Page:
Financial Problems | Lost Coast Outpost | Humboldt County

Patrick Cloney asks Natalie Arroyo, Kim Bergel, Mike Newman

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Financial Problems

Eureka’s solution to its economic woes: loss of revenue and increasing multimillion dollar per year pension debt payments, was Measure H, which more than doubled Eureka’s sales tax. With HumCo in the same debilitated economic situation, loss of revenue and pension debt increased from $220 million in 2015 to $330 million in 2021, which caused pension debt payments to increase by $17 million per year for at least the next decade (for a total of over $1 billion in payments over the next decade), what is your financial plan for HumCO’s debilitated financial situation?

— Patrick Cloney


Natalie Arroyo

Hello Patrick,

I know this is a top priority for you! I disagree with some of the ways you construe this information, but I of course understand the essence of your question. My take, briefly - Eureka has significant deferred maintenance needs for  infrastructure that predate my time on Council, and we also live in a challenging environment with high rainfall and tectonic activity which impact roads, our sewage system, and more. However, in the past two years we have been able to do exponentially more to improve our infrastructure through a combination of tax revenue, the hard work of earning publicly-available grant dollars, and creative approaches. I’m very proud to see the City improving parks, roads, water quality, and much more. I think these are worth the cost. Measure H is a 1.25% tax that replaced a .50% tax. Both were overwhelmingly supported by voters, as folks recognized that our infrastructure repairs were sorely needed, gas tax and other revenues were ebbing, and the spirit of addressing our own challenges head-on is strong in Humboldt! 

The matter of pension debt and reform is a complex one which every jurisdiction in California struggles with. The County and the City are not alone. Thankfully, the PEPRA reforms have allowed us to see that relief is on the horizon. We still have to pay our obligations to current and past employees, so agencies continue to pay on our debt. Right now, most agencies are seeing higher payments, which will taper down in a few years. Strategies like refinancing debt when interest rates are favorable, or setting up additional funds to make extra payments are possible. I don’t want to commit to one strategy without hearing input from staff and weighing their expertise. 

I am well aware from all of your correspondence with elected officials, letters to the editor, etc. that this issue is one you are focused on. I’d be interested to hear what trade-offs you would make in favor of paying down debt faster. Would you suggest that local agencies reduce staffing, reduce services, sell land or property, or something else? I respect your perspective and would genuinely like to know. The toughest part of the job is deciding how to spend resources amongst many worthy and crucial causes. I am always open to hearing how we could do that better.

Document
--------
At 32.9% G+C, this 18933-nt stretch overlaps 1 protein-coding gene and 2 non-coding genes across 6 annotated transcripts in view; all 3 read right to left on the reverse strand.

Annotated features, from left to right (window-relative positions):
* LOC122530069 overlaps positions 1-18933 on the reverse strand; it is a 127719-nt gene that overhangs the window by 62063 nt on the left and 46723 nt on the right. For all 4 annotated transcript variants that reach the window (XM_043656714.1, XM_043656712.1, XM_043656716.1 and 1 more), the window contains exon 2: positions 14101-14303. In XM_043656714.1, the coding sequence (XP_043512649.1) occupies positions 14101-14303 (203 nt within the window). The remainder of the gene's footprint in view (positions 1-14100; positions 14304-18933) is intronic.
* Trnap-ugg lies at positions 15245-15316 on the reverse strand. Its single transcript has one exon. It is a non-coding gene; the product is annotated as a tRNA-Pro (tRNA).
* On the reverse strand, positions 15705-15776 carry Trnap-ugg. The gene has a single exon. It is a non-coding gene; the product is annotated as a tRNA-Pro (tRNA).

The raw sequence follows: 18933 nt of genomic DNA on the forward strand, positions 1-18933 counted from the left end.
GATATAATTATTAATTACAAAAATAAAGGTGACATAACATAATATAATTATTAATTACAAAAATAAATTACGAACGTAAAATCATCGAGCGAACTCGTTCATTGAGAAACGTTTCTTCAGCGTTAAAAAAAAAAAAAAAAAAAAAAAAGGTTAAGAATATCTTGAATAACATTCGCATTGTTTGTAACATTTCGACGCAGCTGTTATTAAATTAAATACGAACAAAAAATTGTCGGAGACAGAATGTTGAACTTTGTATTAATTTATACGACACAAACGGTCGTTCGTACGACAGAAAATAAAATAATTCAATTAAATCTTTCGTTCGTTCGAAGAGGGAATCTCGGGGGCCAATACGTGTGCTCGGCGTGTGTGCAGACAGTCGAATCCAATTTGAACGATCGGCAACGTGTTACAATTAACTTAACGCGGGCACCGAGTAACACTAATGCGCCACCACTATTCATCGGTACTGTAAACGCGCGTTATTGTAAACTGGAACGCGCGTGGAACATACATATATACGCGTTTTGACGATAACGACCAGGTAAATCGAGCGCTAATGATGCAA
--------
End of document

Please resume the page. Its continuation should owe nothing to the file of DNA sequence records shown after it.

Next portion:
Thank you for inquiring!


Kim Bergel

Unfunded pension liability impacts all California agencies. I know this topic is a passion of yours Patrick as we have had this conversation many times. In theory, there are only a limited number of ways to address this.  Increase funding of the pension fund – which either means greater contributions from employees (lowering their income); increasing taxes; or decreasing spending.  The only other means by which the pension fund increases is if the fund is well-invested so that it grows when the economy grows and we hope that the economy grows over the long term.  But we know that’s possible.

Unfortunately, nobody in any jurisdiction has come up with any magically painless solution. What I promise to do is listen to the experts and with my fellow Board members try to formulate a policy which preserves the fund with the least amount of pain possible.  But we also have roads to fix; an economy to rebuild; and services to provide.  I have no illusions that it will be easy, but I am hopeful that when we drop the bickering and blameshifting and look at where we agree and build from there in a constructive manner we can work through these issues and come out much better.  

Thank you Patrick